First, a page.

As the world turns its attention to London, host city of the 2012 Olympic Games, nearly 80 years earlier, Melbourne’s Efftee Film Productions was putting the finishing touches to an endearing travelogue of the city, Dear Old London (Claude Flemming, 1934).
Part of the National Film and Sound Archive’s ongoing preservation of the Efftee Film Productions output in the early 1930s, Dear Old London captures scenes of a city emerging from the effects of the Great Depression. Filmed predominantly as a travelogue of London’s shopping attractions, inner parklands and tourist monuments, the 34-minute featurette was directed by Claude Flemming. A veteran actor of the stage and occasional film director, Flemming had returned to Australia Efftee’s production team in late October 1933, after years abroad working in England and the USA.
Before returning to Australia, Flemming commenced pre-production work on Dear Old London in April 1933, and filming occurred in the latter half of the year. As this was the first time Efftee had filmed abroad, a London-based cameraman is likely to have worked with Flemming, since none are mentioned on the film’s credits or indeed elsewhere in the scant documented references to the film. Narration, music and effects were added back at the company’s leased studios at His (now Her) Majesty’s Theatre in Exhibition Street, Melbourne. Flemming, who had coached Hollywood silent film actors making the transition to ‘talkies’, narrated and also sang the film’s musical paean to the city over the opening titles.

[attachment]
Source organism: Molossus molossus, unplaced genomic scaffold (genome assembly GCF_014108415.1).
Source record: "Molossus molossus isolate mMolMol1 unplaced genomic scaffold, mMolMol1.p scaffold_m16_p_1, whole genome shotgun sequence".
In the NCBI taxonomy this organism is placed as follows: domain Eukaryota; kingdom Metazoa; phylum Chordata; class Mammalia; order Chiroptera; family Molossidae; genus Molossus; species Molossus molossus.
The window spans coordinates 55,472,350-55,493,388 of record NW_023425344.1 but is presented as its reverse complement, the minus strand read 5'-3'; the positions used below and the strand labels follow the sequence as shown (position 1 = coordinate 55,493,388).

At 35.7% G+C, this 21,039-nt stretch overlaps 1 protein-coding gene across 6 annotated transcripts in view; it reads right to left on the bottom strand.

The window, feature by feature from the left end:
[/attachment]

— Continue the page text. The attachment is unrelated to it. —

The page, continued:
Technically Dear Old London is rough in places, with some uneven editing, occasional out-of-focus camerawork and rudimentary sound effects, particularly when compared to Greater Australasian Films’ more ambitious London Speaks (Cecil Mason, 1934), the latter released to much hype in the trade journals later that year. Nevertheless, Flemming effectively portrays London as a cosmopolitan metropolis of style and influence while retaining a sense of warmth and intimacy with its residents, a tone less evident in Mason’s imperious film.
In the following sequence, London’s central shopping district of Regent Street and Oxford Circus is imaginatively captured. English stage and screen actor George Gee, the star of three British Lion comedies produced that year, is seen relaxing at a Regent Street cafe.